Cornell Law Scoops

Scoops Issue

November 25, 2019

This Week’s Events

Week of November 25, 2019

All events will be held in Myron Taylor Hall unless otherwise noted. 

Monday, November 25
9:30 - 10:30 AM, Saperston Student Lounge 
Climate and Coffee with Professor Kim Diana Connolly

12:30 - 2:30 PM, Room 276
Social Justice Entrepreneurship Projects @ Cornell Law School 

1:00 - 2:15 PM, Saperston Student Lounge
LII Supreme Court Bulletin Buzz 

4:30 - 5:30 PM, Room 186
1L Summer Job Panel for the California Market 

5:00 - 6:00 PM, Room 182
Sports and Hormone Regulation: The IAAF and Caster Semenya

5:30 - 8:30 PM, Room G90
National Lawyers Guild (NLG) November General Body Meeting

Tuesday, November 26
12:00 - 1:45 PM, Saperston Student Lounge
Human Rights Africa

Wednesday, November 27 - 29 
Thanksgiving Break 

Beyond Next Week

Monday, December 2
11:00 AM - 2:00 PM, The Foyer
PILU Finals Care Package Fundraiser 

Tuesday, December 3
9:00 - 11:00 AM, Saperston Student Lounge 
White & Case 1L Coffee Break 

11:00 AM - 2:00 PM, The Foyer
PILU Finals Care Package Fundraiser 

Wednesday, December 4
8:00 - 10:00 AM, The Commons 
Weekly Perk- Coffee and conversation on Wednesday from 8:00 to 10:00 a.m. in The Commons. Stop by for a cup! Breakfast food also provided.

2:30 – 4:30 PM, 126B Hughes Hall
Let's Talk is a program that provides easy access to informal confidential consultations with counselors from Cornell Health Services. Counselors hold walk-in hours at sites around campus.

5:00 - 6:00, The Squash Court 
Yoga - All skill levels are welcome. Increase your physical and mental well being. Bring your mat and join in! Sponsored by Akin Gump.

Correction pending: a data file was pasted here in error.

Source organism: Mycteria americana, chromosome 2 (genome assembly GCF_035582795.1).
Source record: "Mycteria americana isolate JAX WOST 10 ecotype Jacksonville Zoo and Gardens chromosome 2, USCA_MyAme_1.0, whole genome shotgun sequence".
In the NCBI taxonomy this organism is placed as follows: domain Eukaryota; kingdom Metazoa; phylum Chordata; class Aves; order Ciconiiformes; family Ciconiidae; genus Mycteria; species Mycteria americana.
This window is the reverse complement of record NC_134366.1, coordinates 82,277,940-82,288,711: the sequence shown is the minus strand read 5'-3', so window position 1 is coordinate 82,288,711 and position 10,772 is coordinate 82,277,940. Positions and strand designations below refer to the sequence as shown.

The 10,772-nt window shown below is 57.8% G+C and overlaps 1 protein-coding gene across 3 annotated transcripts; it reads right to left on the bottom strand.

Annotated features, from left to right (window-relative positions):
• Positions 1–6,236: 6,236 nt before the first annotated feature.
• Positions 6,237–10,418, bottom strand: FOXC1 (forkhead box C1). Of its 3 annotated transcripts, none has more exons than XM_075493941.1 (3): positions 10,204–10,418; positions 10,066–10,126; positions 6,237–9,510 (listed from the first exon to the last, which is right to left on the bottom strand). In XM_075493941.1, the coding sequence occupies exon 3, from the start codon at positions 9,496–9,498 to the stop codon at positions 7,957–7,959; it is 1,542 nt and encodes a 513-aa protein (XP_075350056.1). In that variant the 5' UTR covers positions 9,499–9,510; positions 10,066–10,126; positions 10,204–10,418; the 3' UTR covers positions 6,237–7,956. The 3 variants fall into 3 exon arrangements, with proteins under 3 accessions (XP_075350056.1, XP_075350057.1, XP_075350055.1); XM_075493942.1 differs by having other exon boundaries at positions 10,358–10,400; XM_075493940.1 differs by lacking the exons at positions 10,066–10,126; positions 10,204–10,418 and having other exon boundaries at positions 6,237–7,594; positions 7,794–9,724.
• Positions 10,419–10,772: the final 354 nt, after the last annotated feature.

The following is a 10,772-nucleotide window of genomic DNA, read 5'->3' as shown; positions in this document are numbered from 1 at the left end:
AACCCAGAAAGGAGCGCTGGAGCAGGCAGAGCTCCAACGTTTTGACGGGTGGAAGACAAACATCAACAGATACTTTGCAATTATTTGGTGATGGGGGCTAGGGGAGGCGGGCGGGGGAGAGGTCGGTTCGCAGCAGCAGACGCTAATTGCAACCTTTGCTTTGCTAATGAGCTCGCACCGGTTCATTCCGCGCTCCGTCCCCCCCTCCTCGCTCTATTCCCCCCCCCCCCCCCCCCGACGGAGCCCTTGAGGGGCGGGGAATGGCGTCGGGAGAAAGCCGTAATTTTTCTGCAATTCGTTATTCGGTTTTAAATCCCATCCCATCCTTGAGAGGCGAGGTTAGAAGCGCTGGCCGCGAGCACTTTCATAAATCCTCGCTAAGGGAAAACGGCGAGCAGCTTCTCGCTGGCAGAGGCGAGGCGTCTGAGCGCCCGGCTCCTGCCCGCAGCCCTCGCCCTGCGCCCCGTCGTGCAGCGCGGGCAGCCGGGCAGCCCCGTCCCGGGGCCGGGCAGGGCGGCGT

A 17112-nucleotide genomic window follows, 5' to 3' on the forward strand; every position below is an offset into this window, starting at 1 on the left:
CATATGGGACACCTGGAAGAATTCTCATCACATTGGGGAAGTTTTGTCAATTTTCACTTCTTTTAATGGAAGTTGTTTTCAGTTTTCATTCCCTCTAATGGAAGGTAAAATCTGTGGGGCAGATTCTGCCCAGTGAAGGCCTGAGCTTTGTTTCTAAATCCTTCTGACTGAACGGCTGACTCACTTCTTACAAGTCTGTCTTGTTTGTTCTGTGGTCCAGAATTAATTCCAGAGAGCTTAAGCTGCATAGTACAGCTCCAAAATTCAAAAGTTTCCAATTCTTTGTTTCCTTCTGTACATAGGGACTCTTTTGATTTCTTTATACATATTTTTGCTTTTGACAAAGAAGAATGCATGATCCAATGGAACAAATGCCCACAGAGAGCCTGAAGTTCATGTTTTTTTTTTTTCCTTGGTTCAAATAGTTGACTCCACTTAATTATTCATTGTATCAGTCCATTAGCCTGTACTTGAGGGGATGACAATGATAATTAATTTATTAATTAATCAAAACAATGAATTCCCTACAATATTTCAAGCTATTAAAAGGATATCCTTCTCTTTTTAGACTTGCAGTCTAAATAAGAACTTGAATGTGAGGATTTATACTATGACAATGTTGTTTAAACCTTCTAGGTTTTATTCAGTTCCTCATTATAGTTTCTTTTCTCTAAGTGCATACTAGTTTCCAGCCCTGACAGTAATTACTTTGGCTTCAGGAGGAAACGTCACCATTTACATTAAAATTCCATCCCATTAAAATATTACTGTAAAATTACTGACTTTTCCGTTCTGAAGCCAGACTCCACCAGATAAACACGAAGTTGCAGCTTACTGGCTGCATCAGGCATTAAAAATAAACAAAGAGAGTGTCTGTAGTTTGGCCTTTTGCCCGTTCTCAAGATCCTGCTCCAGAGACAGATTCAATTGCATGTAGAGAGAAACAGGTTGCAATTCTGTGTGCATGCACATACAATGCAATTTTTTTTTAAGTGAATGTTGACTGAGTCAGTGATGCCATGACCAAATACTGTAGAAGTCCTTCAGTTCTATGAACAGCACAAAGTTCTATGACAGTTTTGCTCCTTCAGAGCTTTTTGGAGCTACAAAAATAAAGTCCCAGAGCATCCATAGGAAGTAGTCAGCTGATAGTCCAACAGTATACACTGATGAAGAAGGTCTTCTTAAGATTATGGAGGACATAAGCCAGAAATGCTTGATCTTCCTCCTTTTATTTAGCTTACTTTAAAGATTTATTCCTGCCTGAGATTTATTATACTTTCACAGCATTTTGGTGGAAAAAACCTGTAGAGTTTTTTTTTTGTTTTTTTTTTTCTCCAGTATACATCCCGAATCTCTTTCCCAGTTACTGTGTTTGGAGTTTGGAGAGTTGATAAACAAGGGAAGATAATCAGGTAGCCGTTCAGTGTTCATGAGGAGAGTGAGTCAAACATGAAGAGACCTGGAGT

Thursday, December 5
10:30 AM - 12:30 PM, Room 389
Lambda Study Session 

4:00 - 6:00 PM, Saperston Student Lounge
End of Semester Therapeutic Massage Party - Sign ups in the hall outside the Student Lounge available at 3:30 PM

4:00 - 4:30 PM, Room G26
Let's Meditate -Let’s Meditate is a free, guided, mindfulness meditation series sponsored by Cornell Health, in collaboration with numerous campus partners.

Monday, December 9 
11:30 AM - 1:15 PM, Saperston Student Lounge
Pet Therapy 

Official Announcements

Law School Registrar Announcements

Please add these dates to your calendar. More information will be sent to students in the next few weeks.

Late December (After all exams end) - Registrar will release lottery results to all students.

Mid - January - Add/drop begins and students can make changes to their schedule.

Using Your Laptop for the Fall 2019 Final Exams
You will receive information about the exam registration process by email in early November.  Old versions of the exam software will not work.

Law Library Announcements

Law Library Hours over Thanksgiving: The Law Library will be closed on Thursday, November 28 and Friday, November 29 in observance of the Thanksgiving holiday. On Wednesday, November 27, the Law Library’s hours will conform with the Law School’s hours. Please see our website for our up to date hours.